Investigation of thermal conductivity and rheological properties of nanofluids containing graphene nanoplatelets
© mehrali et al.; licensee Springer. 2014
Received: 18 December 2013
Accepted: 5 January 2014
Published: 13 January 2014
In the present study, stable homogeneous graphene nanoplatelet (GNP) nanofluids were prepared without any surfactant by high-power ultrasonic (probe) dispersion of GNPs in distilled water. The concentrations of nanofluids were maintained at 0.025, 0.05, 0.075, and 0.1 wt.% for three different specific surface areas of 300, 500, and 750 m2/g. Transmission electron microscopy image shows that the suspensions are homogeneous and most of the materials have been well dispersed. The stability of nanofluid was investigated using a UV-visible spectrophotometer in a time span of 600 h, and zeta potential after dispersion had been investigated to elucidate its role on dispersion characteristics. The rheological properties of GNP nanofluids approach Newtonian and non-Newtonian behaviors where viscosity decreases linearly with the rise of temperature. The thermal conductivity results show that the dispersed nanoparticles can always enhance the thermal conductivity of the base fluid, and the highest enhancement was obtained to be 27.64% in the concentration of 0.1 wt.% of GNPs with a specific surface area of 750 m2/g. Electrical conductivity of the GNP nanofluids shows a significant enhancement by dispersion of GNPs in distilled water. This novel type of nanofluids shows outstanding potential for replacements as advanced heat transfer fluids in medium temperature applications including solar collectors and heat exchanger systems.
KeywordsGraphene nanoplatelets Nanofluids Thermal conductivity Rheology Stability
Processes of energy transport have been integrated in a wide range of areas, such as in industry, oil and gas, and electricity. In the past decades, ethylene glycol, water, and oil were used as conventional fluids in heat exchanger systems. However, improvement of these conventional heat transfer fluids, particularly thermal conductivity, has become more and more critical to the performance of energy systems . Choi and Eastman  have introduced the term nanofluids referring to fluids containing dispersed nanosized particles having large thermal conductivity enhancement. In spite of the attention received by this field, uncertainties concerning the fundamental effects of nanoparticles on thermophysical properties of solvent media remain . Thermal conductivity is the property that has catalyzed the attention of the nanofluid research community . A lot of research has been devoted to improve the thermal properties of these fluids by adding a small quantity of a highly thermal conductive solid at concentrations ranging from 0.001 to 50 wt.% of the various nanomaterials including oxide , nitride , metal , diamond , carbon nanotube , carbon fiber , carbon black, graphene oxide , graphene , graphite flake , and hybrid  with different shapes (particle, disk, tube, sheet, fiber, etc.) [4, 15, 16]. Nanofluids have many applications in the industries since materials of nanometer size have unique chemical and physical properties and the thermal conductivity of nanofluids with smaller size of nanoparticles is larger than the those of bigger sizes at specific concentrations .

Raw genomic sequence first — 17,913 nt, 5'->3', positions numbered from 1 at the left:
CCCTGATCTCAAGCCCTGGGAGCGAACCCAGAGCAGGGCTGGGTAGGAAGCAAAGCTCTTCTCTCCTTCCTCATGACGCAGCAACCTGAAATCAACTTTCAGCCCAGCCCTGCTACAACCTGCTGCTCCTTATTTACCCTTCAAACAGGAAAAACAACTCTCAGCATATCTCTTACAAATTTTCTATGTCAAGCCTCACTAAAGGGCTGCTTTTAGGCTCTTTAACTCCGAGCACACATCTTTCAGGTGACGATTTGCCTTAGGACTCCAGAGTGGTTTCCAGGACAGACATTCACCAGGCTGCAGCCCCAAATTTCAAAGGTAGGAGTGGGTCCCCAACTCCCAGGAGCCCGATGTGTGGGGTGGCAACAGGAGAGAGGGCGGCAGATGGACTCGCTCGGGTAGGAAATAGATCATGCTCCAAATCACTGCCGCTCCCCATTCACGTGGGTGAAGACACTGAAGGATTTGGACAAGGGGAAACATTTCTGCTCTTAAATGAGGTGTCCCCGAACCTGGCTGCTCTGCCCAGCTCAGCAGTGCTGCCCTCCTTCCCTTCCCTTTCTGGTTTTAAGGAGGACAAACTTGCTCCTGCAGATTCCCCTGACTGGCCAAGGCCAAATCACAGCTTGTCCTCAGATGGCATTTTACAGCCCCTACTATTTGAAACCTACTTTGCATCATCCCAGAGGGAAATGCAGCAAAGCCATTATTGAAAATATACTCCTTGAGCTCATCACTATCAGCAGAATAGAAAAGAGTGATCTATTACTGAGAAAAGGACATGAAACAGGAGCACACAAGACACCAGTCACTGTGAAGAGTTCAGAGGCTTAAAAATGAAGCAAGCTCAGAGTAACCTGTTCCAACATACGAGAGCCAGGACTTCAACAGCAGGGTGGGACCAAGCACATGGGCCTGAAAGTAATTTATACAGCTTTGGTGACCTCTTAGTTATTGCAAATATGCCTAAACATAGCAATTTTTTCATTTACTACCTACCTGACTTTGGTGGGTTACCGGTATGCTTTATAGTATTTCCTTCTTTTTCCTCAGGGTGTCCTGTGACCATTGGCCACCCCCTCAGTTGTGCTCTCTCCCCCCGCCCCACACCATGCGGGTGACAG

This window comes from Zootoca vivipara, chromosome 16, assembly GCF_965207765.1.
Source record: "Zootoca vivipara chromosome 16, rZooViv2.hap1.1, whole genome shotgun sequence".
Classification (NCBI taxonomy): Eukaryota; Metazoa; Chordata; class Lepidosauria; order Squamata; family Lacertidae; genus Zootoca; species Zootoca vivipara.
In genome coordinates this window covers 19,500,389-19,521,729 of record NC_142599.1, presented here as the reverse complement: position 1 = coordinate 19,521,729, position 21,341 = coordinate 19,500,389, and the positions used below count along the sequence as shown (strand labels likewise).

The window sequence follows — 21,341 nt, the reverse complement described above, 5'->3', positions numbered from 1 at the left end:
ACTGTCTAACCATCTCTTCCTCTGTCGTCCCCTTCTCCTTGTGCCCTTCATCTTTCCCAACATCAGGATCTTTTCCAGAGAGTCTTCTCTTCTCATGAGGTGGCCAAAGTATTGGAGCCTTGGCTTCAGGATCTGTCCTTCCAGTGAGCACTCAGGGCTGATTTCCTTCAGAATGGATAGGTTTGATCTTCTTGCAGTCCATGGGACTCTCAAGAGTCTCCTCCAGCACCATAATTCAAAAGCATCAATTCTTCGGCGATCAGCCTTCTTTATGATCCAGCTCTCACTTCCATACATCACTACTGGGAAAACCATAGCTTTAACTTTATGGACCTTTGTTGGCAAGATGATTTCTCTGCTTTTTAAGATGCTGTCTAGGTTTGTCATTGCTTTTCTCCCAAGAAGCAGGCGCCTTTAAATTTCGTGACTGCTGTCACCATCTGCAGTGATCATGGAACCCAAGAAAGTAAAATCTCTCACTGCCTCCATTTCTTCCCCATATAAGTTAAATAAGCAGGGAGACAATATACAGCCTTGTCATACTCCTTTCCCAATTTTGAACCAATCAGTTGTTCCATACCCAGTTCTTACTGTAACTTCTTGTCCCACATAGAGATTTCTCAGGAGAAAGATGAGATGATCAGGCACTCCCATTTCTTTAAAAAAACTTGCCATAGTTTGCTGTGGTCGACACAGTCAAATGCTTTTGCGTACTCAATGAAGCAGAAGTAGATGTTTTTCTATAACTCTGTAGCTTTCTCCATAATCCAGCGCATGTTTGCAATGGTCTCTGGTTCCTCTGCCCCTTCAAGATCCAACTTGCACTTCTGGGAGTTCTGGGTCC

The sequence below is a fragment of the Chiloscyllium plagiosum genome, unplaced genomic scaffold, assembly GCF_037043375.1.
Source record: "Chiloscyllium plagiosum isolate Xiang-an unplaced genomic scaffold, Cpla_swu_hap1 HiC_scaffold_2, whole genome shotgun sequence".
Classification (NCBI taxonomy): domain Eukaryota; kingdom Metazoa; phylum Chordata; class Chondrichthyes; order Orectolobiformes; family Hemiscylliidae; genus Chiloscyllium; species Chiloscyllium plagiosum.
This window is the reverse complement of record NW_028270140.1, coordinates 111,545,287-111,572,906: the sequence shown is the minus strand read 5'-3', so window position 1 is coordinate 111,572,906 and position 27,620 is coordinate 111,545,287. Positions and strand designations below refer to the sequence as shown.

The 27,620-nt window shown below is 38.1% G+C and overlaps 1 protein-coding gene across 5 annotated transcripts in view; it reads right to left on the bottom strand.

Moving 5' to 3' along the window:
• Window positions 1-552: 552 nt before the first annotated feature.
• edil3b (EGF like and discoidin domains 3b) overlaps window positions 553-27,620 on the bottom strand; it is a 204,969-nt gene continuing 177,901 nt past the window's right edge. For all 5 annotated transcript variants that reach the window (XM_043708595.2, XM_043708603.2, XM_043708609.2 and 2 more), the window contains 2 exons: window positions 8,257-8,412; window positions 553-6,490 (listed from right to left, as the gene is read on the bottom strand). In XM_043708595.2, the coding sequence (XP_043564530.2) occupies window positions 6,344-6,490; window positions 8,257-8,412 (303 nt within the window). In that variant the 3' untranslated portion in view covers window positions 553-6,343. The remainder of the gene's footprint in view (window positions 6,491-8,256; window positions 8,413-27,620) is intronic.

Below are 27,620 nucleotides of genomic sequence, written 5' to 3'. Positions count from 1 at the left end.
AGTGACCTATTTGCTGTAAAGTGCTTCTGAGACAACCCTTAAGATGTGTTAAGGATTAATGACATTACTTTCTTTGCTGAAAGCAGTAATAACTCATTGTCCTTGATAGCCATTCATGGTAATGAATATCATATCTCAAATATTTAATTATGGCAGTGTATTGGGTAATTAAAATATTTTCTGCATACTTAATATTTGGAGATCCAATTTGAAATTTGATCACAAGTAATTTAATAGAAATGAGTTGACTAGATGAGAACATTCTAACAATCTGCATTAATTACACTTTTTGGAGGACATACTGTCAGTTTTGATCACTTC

Recently, a significant number of studies have been conducted on the use of carbon-based nanostructures like carbon nanotubes , single-wall carbon nanotubes , multiwall carbon nanotubes , graphite , graphene oxide , and graphene  to prepare nanofluids. Recent studies reveal that graphene has a very high thermal conductivity, so it is obvious that graphene nanofluid would show a higher thermal conductivity enhancement compared to other nanoparticles. Graphene, a single-atom-thick sheet of hexagonally arrayed sp2-bonded carbon atoms, has attracted much attention since its discovery by Novoselov et al. . Graphene nanoplatelets are two-dimensional (2D) with an average thickness of 5 to 10 nm and a specific surface area of 50 to 750 m2/g; they can be produced at different sizes, from 1 to 50 μm. These interesting nanoparticles, including short stacks of platelet-shaped graphene sheets, are identical to those found in the walls of carbon nanotubes but in planar form . Graphene nanoplatelets (GNPs) have drawn a lot of interest due to their excellent electrical conductivity and high mechanical properties; the in-plane thermal conductivity of GNPs is reported to be as high as 3,000 to 5,000 W/m∙K . Further, as this is a 2D material, the heat transfer properties are expected to be much different from the zero-dimensional nanoparticles and one-dimensional carbon nanotubes. Moreover, since GNP itself is an excellent thermal conductor, graphene-based nanofluids are normally expected to display a significant thermal conductivity enhancement . Graphene nanoplatelets are also offered in granular form which could be dispersed in water, organic solvents, and polymers with the right choice of dispersion aids, equipment, and techniques.